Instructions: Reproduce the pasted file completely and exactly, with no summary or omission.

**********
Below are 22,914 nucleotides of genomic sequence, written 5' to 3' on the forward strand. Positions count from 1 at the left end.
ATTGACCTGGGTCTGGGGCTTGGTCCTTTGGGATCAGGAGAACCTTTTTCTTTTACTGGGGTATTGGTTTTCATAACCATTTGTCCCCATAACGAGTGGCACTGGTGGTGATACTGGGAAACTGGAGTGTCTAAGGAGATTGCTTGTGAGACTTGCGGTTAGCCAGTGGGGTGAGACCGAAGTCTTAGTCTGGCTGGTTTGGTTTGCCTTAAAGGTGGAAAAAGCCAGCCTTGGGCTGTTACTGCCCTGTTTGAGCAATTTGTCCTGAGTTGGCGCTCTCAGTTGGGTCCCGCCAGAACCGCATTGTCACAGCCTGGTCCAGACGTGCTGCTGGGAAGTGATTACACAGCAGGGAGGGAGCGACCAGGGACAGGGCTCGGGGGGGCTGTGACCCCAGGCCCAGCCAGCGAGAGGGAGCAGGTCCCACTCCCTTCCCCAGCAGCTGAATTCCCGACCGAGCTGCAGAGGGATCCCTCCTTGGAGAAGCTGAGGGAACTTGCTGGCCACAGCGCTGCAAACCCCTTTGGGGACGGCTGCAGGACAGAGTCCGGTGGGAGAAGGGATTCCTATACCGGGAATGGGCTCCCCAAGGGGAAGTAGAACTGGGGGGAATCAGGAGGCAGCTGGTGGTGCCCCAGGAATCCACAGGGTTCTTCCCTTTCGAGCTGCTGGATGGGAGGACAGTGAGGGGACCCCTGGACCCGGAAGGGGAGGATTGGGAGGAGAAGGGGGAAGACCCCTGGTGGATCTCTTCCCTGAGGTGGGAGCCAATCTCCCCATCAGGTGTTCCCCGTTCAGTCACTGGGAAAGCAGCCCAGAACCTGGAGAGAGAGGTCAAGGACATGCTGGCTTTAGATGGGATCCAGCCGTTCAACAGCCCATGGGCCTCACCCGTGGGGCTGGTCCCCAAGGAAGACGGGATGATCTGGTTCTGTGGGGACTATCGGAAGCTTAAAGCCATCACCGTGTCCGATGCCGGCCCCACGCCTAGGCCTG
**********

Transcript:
Below are 22,914 nucleotides of genomic sequence, written 5' to 3' on the forward strand. Positions count from 1 at the left end.
ATTGACCTGGGTCTGGGGCTTGGTCCTTTGGGATCAGGAGAACCTTTTTCTTTTACTGGGGTATTGGTTTTCATAACCATTTGTCCCCATAACGAGTGGCACTGGTGGTGATACTGGGAAACTGGAGTGTCTAAGGAGATTGCTTGTGAGACTTGCGGTTAGCCAGTGGGGTGAGACCGAAGTCTTAGTCTGGCTGGTTTGGTTTGCCTTAAAGGTGGAAAAAGCCAGCCTTGGGCTGTTACTGCCCTGTTTGAGCAATTTGTCCTGAGTTGGCGCTCTCAGTTGGGTCCCGCCAGAACCGCATTGTCACAGCCTGGTCCAGACGTGCTGCTGGGAAGTGATTACACAGCAGGGAGGGAGCGACCAGGGACAGGGCTCGGGGGGGCTGTGACCCCAGGCCCAGCCAGCGAGAGGGAGCAGGTCCCACTCCCTTCCCCAGCAGCTGAATTCCCGACCGAGCTGCAGAGGGATCCCTCCTTGGAGAAGCTGAGGGAACTTGCTGGCCACAGCGCTGCAAACCCCTTTGGGGACGGCTGCAGGACAGAGTCCGGTGGGAGAAGGGATTCCTATACCGGGAATGGGCTCCCCAAGGGGAAGTAGAACTGGGGGGAATCAGGAGGCAGCTGGTGGTGCCCCAGGAATCCACAGGGTTCTTCCCTTTCGAGCTGCTGGATGGGAGGACAGTGAGGGGACCCCTGGACCCGGAAGGGGAGGATTGGGAGGAGAAGGGGGAAGACCCCTGGTGGATCTCTTCCCTGAGGTGGGAGCCAATCTCCCCATCAGGTGTTCCCCGTTCAGTCACTGGGAAAGCAGCCCAGAACCTGGAGAGAGAGGTCAAGGACATGCTGGCTTTAGATGGGATCCAGCCGTTCAACAGCCCATGGGCCTCACCCGTGGGGCTGGTCCCCAAGGAAGACGGGATGATCTGGTTCTGTGGGGACTATCGGAAGCTTAAAGCCATCACCGTGTCCGATGCCGGCCCCACGCCTAGGCCTG